Washington and Boston are next.
General Motors has expanded its car-sharing service Maven to Chicago and will add Boston and Washington D.C. to its lineup this summer as it ramps up the five-month-old business.
Maven, which launched in January, is more like three car-sharing services in one, breaking down to a city-based service called Maven City that rents GM vehicles by the hour through an app, another for urban apartment dwellers, and a peer-to-peer sharing service that started in Germany.
“We’re super excited to get to a big stage now,” Julia Steyn, GM’s head of urban mobility told Fortune. “This is what we’ve been working towards. Maven being in Chicago, Boston, and DC opens up the user experience in a much more relevant way.”
Users can download the Maven app to search for and reserve a vehicle, unlock the door, and remotely start, cool, or heat the car. Every GM vehicle is equipped with Apple CarPlay and Android Auto, a software platform that lets users to integrate their smartphone and with a vehicle’s dashboard. The cars in the Maven service also have GM’s in-car communication system OnStar, SiriusXM radio, and 4G LTE wireless.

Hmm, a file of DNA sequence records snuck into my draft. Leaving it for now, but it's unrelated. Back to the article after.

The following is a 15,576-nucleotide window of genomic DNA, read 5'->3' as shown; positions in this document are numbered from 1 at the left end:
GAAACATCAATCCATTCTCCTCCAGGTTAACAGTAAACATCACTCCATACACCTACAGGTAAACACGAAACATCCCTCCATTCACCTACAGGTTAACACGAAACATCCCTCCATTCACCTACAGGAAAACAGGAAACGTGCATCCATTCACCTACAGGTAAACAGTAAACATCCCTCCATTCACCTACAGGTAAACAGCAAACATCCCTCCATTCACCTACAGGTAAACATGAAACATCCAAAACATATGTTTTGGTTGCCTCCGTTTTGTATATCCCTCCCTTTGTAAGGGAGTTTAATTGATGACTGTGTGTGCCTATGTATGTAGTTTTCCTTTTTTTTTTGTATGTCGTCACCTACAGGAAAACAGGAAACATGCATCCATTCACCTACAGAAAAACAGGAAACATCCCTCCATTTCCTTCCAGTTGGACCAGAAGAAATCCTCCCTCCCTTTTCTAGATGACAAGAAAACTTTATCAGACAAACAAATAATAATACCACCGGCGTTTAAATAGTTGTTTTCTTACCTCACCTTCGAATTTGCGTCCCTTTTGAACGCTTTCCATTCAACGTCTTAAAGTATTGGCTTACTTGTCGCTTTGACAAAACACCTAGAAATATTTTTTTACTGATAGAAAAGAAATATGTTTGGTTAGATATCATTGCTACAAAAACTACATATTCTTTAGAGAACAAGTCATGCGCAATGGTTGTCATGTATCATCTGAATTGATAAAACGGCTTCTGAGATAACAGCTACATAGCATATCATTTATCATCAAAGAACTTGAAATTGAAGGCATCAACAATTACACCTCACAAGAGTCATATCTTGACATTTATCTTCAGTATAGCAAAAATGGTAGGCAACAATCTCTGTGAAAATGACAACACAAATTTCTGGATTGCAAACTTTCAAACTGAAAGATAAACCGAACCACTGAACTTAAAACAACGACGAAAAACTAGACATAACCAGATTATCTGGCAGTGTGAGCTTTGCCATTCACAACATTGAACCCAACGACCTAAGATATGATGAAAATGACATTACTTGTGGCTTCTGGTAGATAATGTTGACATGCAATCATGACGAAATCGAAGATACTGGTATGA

The automaker, which has announced several initiatives this year that highlight its interest in unconventional transportation, waded tentatively into the city-based service, initially launching with only 21 vehicles in Ann Arbor, Mich. The program, while open to everyone in the city, targeted faculty and students at the University of Michigan. Meanwhile, the residential on-demand car sharing dubbed Maven+ was only available to apartment dwellers living in Stonehenge Partners properties in New York.
Maven City is now operational in Chicago with pricing starting at $8 an hour, including insurance and fuel. Registered customers use the Maven app to reserve one of 30 vehicles at more than 15 sites throughout the city. Maven is also expanding its residential program to Chicago to residents of the Aqua luxury high-rise apartment community in the city’s Lakeshore East neighborhood.
Maven has partnered with Zirx, a mobility services platform startup, to provide an on-demand delivery option in Chicago that will let users order a car. If the delivery option proves successful in Chicago, which Steyn anticipates, it will be expanded to other cities, she said.
Next month, Maven+ will be available to residents of the Hepburn, a 195-unit luxury apartment community in Washington D.C.’s historic Kalorama neighborhood. Maven City will open to all qualifying D.C. residents by the end of June. Boston will follow later this summer, GM says.
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